Serving Virginia's Engineering Community for over 50 years. Saturday, June 5, 2004
Home > Monthly Challenge
News Bits
Engineers on the Move
Professional Challenge
Feature Article

Engineering Consultants
Manufacturers Representatives and Distributors
Engineering Related Contractors
Professional Services

Engineering Links
Engineering Schools
Engineering Societies

Registration Makes Dollars and $ense

Engineers holding PE or EIT licenses have higher average incomes than engineers who do not. To encourage registration, we present typical examination problems from registration examination preparation manuals. Readers are invited to solve the problems and submit their answers to us. From among the correct solutions we will select monthly one reader who will receive a free one-year extension to his subscription. The Virginia Engineer cannot respond to individual requests for explanations as to why answers other than those published are not also correct. Mail answers to The Virginia Engineer, 7401 Flannigan Mill Rd., Mechanicsville, VA 23111; or fax answers to 877-779-3032, or e-mail answers to The deadline for answers to this month's problem is June 10th.

The June Problem—Stoichiometry
"The supplier promises that this new coal is really, really good," the Chief Engineer tells the Plant Engineer. "By weight it's 79 percent carbon and 6 percent ash. We did a test burn in the furnace and the clinker in the pit was 90 percent ash and 10 percent carbon. What is the percent of coal burned?" "Well," the Plant Engineer replies as he punches in the numbers on his hand-held, "On a carbon basis, we ought to get . . .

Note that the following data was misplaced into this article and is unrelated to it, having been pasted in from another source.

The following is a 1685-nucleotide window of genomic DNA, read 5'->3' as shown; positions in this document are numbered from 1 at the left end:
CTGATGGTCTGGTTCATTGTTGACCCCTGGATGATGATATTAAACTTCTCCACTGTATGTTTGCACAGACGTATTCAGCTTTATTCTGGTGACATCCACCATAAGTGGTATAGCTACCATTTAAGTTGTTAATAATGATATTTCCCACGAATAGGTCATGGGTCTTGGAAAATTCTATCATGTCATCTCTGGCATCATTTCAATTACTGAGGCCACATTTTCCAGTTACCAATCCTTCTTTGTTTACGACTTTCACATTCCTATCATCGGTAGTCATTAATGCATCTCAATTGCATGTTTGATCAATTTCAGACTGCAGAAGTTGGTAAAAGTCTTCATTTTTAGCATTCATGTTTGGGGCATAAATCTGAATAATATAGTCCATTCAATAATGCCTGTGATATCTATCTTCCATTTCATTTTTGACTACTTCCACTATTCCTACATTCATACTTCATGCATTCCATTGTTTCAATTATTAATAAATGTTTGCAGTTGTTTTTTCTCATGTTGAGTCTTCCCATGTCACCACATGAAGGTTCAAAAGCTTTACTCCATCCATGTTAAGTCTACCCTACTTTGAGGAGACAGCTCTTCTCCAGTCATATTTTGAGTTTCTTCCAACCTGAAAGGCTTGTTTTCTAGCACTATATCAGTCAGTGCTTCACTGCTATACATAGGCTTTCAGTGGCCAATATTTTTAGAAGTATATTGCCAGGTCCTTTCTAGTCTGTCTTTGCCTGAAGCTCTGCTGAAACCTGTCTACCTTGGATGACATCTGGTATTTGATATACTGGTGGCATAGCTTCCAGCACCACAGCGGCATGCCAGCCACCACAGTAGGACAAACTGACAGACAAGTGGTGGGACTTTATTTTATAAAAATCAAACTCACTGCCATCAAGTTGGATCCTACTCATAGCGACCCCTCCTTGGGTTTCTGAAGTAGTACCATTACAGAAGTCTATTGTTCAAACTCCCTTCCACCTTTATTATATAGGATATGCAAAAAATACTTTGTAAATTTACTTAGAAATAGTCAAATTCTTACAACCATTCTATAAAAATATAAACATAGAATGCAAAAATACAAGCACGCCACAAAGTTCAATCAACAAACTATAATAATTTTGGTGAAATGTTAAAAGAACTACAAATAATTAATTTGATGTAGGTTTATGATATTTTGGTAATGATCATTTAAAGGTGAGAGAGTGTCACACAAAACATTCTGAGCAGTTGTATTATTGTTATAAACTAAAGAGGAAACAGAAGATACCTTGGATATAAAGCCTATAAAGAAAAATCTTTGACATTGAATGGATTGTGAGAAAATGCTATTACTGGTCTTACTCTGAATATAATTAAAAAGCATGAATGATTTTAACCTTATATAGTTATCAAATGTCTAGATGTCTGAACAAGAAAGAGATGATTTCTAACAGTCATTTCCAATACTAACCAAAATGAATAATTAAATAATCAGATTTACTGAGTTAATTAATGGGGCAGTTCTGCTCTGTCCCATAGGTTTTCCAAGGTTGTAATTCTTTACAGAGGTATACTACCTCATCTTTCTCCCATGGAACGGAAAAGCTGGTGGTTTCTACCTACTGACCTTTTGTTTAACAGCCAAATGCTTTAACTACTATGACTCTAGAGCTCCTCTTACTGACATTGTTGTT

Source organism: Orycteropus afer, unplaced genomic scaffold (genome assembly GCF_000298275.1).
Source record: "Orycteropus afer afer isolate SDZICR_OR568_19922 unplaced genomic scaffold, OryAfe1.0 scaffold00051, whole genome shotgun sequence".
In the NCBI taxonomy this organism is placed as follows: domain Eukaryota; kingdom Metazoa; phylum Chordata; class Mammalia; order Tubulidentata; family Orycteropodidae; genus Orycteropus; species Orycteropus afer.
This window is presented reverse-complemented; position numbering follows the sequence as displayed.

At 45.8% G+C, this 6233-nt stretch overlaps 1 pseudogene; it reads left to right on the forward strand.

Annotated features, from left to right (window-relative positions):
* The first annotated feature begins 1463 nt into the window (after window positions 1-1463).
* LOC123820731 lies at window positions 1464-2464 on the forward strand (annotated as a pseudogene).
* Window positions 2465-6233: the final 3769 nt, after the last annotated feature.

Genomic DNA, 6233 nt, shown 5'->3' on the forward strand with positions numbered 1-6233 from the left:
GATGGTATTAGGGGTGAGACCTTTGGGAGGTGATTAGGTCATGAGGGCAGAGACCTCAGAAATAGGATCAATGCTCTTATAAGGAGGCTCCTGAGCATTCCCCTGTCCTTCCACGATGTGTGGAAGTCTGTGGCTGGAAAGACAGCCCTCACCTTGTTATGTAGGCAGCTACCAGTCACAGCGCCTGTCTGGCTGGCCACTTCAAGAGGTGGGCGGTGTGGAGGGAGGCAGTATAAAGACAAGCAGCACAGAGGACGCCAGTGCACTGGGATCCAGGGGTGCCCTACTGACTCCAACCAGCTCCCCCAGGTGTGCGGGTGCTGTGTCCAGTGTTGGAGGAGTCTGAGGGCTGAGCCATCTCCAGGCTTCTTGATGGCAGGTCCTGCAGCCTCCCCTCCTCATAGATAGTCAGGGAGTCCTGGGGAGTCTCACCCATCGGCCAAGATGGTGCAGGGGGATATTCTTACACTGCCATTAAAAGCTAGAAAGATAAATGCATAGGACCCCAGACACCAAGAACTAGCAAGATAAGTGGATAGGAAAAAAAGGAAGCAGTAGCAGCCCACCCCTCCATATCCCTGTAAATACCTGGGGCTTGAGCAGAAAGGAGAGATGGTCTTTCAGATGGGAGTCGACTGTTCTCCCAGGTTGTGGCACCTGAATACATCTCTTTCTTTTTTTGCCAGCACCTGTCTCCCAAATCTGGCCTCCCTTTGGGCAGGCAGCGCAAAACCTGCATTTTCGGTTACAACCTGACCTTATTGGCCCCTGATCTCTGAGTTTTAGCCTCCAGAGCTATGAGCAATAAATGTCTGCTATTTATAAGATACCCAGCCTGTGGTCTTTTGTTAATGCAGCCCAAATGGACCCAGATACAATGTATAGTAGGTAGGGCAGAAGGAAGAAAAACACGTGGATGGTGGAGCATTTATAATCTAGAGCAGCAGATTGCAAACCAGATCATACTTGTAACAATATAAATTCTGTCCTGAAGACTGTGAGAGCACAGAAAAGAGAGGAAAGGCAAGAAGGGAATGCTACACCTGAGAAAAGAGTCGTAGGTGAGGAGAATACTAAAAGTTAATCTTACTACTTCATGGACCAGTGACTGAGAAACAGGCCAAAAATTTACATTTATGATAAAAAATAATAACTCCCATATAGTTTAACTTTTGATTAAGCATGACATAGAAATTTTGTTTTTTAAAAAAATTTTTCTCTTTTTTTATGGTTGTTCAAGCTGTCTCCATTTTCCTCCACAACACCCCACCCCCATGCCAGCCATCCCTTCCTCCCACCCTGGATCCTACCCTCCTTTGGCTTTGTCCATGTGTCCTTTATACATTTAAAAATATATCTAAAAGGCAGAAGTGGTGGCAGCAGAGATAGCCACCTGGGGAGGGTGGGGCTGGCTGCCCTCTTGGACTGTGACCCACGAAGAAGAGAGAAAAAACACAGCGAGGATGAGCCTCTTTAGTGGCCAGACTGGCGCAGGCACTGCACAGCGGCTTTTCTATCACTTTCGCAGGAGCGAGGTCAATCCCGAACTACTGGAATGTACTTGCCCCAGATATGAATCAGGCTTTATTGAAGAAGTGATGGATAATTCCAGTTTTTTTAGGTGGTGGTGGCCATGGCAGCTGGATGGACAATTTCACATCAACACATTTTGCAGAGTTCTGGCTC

(A) 89.09% (B) 91.9% (C) 98.0% (D) 99.15% (E) 99.33%

There were no correct answers
submitted for May’s problem

The May Problem—Dynamics
"You're a pretty smart fellow—try this one on for size," the Chief Engineer challenges the Plant Engineer. "Imagine that you weigh yourself in an elevator and find out that you weigh 185 pounds. The elevator starts up, and your weight jumps to 210 pounds. How fast is the elevator going up?" "Well, assuming constant acceleration," the Plant Engineer replies as he punches in the numbers on his hand-held, "I'd be going up at . . .

(A) 2.0 fpm (B) 3.1 fpm (C) 4.35 fpm
(D) 4.95 fpm (E) 5.75 fpm

The solution to last month's problem:

© IIr Associates Inc. 2003-2004 All rights reserved.